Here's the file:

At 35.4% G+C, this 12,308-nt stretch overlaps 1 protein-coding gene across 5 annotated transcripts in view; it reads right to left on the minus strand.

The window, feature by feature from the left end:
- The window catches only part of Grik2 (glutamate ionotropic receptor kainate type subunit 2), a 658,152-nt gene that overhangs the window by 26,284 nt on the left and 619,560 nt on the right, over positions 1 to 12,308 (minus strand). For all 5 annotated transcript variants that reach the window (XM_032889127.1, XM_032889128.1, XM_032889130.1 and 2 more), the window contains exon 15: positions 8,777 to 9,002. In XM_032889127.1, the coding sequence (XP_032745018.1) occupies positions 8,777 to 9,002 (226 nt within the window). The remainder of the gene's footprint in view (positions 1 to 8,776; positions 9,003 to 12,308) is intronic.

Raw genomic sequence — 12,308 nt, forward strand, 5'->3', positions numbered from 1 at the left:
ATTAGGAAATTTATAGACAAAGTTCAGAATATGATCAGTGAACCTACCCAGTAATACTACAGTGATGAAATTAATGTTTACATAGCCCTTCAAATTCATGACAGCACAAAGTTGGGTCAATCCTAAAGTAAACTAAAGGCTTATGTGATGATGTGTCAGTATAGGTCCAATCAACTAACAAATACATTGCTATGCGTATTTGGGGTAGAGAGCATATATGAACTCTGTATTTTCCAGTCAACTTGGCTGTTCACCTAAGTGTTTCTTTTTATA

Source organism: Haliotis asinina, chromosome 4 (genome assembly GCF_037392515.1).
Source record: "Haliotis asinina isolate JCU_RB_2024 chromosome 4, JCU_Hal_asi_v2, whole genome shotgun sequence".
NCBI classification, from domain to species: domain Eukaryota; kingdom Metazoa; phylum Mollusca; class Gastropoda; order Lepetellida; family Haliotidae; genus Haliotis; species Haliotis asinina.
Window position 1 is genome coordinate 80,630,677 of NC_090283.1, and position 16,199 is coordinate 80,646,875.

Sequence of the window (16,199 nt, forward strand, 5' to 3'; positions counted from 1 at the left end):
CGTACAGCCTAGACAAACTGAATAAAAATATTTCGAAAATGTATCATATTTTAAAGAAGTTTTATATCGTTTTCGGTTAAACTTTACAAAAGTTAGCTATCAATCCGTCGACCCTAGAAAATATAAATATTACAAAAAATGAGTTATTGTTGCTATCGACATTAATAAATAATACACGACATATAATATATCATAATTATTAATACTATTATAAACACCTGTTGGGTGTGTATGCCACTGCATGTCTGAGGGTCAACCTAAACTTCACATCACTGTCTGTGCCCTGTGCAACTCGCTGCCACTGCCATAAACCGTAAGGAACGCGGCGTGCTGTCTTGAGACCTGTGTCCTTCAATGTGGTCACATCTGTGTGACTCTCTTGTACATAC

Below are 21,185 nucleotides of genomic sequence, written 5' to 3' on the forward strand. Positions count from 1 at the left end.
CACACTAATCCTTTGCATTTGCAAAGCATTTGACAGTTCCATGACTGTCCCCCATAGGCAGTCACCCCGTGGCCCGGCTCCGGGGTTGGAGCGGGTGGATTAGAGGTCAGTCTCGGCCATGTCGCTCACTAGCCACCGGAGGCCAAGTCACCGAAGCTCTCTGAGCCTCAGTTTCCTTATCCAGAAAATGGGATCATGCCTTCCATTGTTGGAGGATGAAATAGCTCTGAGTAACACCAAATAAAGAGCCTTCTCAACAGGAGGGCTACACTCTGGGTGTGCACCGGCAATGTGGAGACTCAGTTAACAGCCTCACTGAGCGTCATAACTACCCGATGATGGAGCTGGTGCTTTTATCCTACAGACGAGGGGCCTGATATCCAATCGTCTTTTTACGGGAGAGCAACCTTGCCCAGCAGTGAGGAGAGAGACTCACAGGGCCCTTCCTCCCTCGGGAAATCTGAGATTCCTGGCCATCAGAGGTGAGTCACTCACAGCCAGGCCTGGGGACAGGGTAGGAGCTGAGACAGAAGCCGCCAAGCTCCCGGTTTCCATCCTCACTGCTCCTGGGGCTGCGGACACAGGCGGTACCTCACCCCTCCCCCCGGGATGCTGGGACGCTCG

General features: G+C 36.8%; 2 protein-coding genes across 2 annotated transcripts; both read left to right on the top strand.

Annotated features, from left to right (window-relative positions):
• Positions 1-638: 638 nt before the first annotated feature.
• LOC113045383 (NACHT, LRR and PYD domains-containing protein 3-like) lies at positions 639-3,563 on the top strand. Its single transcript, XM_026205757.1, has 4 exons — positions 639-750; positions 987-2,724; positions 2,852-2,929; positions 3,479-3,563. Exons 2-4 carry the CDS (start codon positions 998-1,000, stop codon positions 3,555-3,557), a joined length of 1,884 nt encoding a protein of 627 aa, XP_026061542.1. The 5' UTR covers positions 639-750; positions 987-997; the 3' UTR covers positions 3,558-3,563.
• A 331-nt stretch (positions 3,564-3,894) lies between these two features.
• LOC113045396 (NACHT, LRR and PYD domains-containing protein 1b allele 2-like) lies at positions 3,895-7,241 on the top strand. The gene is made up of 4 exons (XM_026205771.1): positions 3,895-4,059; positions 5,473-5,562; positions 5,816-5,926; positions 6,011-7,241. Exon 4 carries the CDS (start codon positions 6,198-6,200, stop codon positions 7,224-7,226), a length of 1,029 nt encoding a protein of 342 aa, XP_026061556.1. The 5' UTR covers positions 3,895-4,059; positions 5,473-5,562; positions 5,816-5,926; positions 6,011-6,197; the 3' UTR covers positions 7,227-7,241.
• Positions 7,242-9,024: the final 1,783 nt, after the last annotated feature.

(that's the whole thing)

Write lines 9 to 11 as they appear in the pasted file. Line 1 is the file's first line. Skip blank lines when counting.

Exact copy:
Window position 1 is genome coordinate 80,630,677 of NC_090283.1, and position 16,199 is coordinate 80,646,875.

Sequence of the window (16,199 nt, forward strand, 5' to 3'; positions counted from 1 at the left end):
CGTACAGCCTAGACAAACTGAATAAAAATATTTCGAAAATGTATCATATTTTAAAGAAGTTTTATATCGTTTTCGGTTAAACTTTACAAAAGTTAGCTATCAATCCGTCGACCCTAGAAAATATAAATATTACAAAAAATGAGTTATTGTTGCTATCGACATTAATAAATAATACACGACATATAATATATCATAATTATTAATACTATTATAAACACCTGTTGGGTGTGTATGCCACTGCATGTCTGAGGGTCAACCTAAACTTCACATCACTGTCTGTGCCCTGTGCAACTCGCTGCCACTGCCATAAACCGTAAGGAACGCGGCGTGCTGTCTTGAGACCTGTGTCCTTCAATGTGGTCACATCTGTGTGACTCTCTTGTACATAC